Uncommon Core? The Real Praxis Scandal, And New Data On New Jersey Charters

The past few weeks I’ve heard on numerous occasions about the teachers unions ‘opposition’ to Common Core as if it’s just an obvious fact.  I’m not sure where this is coming from, but overall they’re not opposed, they’re on board with the new standards and in some places/ways trying to help on the implementation – which is a huge challenge and if done haphazardly is going to turn a lot of teachers against the standards.  Plenty of issues to iron out down the road around accountability, innovation and technology and so forth but the standards themselves are not a flashpoint with them.

The cheating on the Praxis test that is now bursting into the news cycle is not the scandal here, people cheat on a lot of tests.  The real scandal is the low-level of the Praxis test and why it continues to be used at all.  The Praxis II is different, but the basic Praxis is much too low a bar given what we expect of teachers.

New CREDO analysis of charter school performance in New Jersey (pdf) is significant for three reasons. First, like Massachusetts, New York City, and other places where charters outperform it’s a reminder that different places are having different experiences with charters and a lot of that can be traced to public policy choices. The overall national data is not that useful given the diversity. Second the urban results are noteworthy in the New Jersey political context.  Finally, charters are now expanding in New Jersey, worth watching to see if the state can balance growth and quality as it expands the sector.

8 Replies to “Uncommon Core? The Real Praxis Scandal, And New Data On New Jersey Charters”

  1. As always, Mr. rotherham misses the data on Newark charter schools.
    Proper analysis can be found here:

    Closing Thoughts
    So, when all is said and done, this new “charter school” report like many that have come before it leaves us sadly unfulfilled, at least with respect to its potential to provide important policy insights. Most cynically, one might argue the main finding of the report is simply that cream-skimming works – generates a solid peer effect that provides important academic advantages to a few – and serving a few is better than serving none at all (assuming the latter is really the alternative?). Keep it up! Don’t worry ’bout the rest of those kids who get shuffled off into district schools. Quite honestly, given the huge, persistent differences in student populations between high flying Newark charters and districts schools, and given the relatively consistency of research on peer group effects, it would be shocking if the CREDO report had not found that Newark charters outperform district schools.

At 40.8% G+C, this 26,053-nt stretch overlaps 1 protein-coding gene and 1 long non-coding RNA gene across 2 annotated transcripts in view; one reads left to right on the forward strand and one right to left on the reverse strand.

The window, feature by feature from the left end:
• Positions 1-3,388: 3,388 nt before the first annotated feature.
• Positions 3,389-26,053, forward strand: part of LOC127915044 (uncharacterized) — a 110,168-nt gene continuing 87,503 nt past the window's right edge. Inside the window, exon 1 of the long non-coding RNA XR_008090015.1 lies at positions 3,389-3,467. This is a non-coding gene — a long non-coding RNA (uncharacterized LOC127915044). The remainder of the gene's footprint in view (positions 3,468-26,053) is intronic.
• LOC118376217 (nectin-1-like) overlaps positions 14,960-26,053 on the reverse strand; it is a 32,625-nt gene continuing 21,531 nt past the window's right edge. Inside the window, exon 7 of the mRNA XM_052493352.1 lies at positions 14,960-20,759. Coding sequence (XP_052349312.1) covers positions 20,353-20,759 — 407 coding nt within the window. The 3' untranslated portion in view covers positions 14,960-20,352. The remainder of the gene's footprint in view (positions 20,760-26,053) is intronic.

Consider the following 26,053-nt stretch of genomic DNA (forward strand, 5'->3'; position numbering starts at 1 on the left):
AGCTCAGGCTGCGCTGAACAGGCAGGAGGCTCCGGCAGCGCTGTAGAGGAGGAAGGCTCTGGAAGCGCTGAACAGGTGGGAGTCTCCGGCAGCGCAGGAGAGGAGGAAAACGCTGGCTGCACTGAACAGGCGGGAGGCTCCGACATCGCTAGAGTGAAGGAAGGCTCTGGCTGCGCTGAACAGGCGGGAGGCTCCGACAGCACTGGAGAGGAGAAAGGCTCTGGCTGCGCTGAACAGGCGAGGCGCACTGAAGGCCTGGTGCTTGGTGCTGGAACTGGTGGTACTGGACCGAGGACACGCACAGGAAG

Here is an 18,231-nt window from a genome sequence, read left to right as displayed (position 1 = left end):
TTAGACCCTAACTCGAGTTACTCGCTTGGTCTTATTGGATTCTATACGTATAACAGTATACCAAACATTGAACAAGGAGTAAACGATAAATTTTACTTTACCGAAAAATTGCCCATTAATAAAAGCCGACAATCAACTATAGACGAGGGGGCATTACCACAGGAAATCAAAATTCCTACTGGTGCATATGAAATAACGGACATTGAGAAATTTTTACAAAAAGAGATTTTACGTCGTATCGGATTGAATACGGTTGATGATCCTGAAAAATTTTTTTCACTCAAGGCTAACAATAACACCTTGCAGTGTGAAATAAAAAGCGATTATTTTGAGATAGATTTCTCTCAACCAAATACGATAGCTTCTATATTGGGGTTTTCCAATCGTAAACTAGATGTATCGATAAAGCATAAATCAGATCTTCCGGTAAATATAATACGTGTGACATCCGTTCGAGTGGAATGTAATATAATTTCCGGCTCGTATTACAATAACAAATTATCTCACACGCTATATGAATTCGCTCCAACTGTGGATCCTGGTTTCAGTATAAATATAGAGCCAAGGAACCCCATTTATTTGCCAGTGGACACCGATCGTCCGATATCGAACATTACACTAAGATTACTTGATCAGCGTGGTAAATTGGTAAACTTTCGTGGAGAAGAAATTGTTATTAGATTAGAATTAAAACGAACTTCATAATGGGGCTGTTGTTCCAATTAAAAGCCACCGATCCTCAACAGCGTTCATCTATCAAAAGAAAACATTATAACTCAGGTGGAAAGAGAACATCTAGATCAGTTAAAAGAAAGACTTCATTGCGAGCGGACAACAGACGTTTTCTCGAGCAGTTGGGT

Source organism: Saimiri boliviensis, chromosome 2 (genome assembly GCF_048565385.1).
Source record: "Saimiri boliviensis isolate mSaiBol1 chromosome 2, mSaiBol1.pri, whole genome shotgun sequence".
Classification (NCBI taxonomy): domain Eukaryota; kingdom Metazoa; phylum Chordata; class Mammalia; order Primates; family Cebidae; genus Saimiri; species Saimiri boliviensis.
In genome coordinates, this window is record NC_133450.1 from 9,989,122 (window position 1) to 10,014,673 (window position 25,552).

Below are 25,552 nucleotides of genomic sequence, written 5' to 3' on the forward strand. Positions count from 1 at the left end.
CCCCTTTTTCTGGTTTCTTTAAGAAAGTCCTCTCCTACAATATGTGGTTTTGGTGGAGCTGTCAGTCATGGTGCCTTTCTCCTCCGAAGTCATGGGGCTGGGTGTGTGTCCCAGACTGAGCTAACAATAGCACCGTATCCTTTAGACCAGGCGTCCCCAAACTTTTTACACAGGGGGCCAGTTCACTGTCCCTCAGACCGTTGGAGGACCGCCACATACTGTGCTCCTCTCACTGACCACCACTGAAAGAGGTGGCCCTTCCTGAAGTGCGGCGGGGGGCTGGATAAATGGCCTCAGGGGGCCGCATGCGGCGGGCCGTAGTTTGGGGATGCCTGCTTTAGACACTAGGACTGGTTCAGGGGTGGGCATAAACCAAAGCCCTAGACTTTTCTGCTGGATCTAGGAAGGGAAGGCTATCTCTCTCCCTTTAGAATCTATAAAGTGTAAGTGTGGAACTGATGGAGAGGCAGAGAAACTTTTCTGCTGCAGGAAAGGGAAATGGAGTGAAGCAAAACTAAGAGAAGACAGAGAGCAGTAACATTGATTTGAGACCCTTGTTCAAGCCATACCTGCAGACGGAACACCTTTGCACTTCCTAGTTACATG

While it is likely that there exists some strategies employed by some charters (as well as some strategies employed by some district schools) that are working quite well – THE CREDO REPORT PROVIDES ABSOLUTELY NO INSIGHTS IN THIS REGARD. It’s a classic “charter v. district” comparison – where it is assumed that “chartering” represents one set of educational/programmatic strategies and “districting” represents another – when in fact, neither is true (see the scatter of dots in my plots above to see the variations in each group!).

  2. I am reading George Eliot’s “Middlemarch.” In it, the character Rosamund tells her physician husband that she is not fond of his profession and wishes he would do something else. He is very hurt and responds that it is the greatest profession, even though he is very aware that it is not considered a “proper” career for a “gentleman” of the early nineteenth century. And so we are reminded that this now revered profession was once looked down upon by the upper classes, just as K-12 teaching is now.

    And that brings me to the real scandal in regard to the Praxis. In our country teaching elementary or secondary school is not a career that is deemed acceptable for our privileged citizens, the ones who get the highest scores on the SAT and all other standardized tests, which correlate highly with the student’s socioeconomic status. In the United States, (and strangely in other English-speaking countries) teaching school has low status unless a person does it for two or three years before embarking on a “real” job.

    Because of this situation, it is extremely difficult to find enough teachers during good economic times. For many years urban districts scrambled to “cover” classrooms in September and many had to hire long-term subs for the entire semester or year. It was widely known that “anyone” could get a job in some of these tough schools and so the candidate just needed a heartbeat and a degree. And many did not score well on tests. I know because I was one of those people. Believe me when I say no one cared what I knew or what my students learned; the only thing that mattered was dependability. I did have to show up each day and be on time.

    And now we are insulting those people who took the jobs (Oh, goodness, those working class dummies from State U. can’t even pass that simple Praxis!). Is this supposed to attract a better teaching force? I don’t think so.

    Some of you truly do wish to improve achievement for low-income students. If so, honor the teachers that we have now while advocating for higher standards for all teachers. Until our country values the teaching of children, don’t expect to see much improvement. As with the physician in Middlemarch, only the most dedicated people opt for a career in teaching, especially in today’s environment. Show these people gratitude and hopefully they’ll encourage their high-scoring students, friends and relatives to join the most noble of all professions.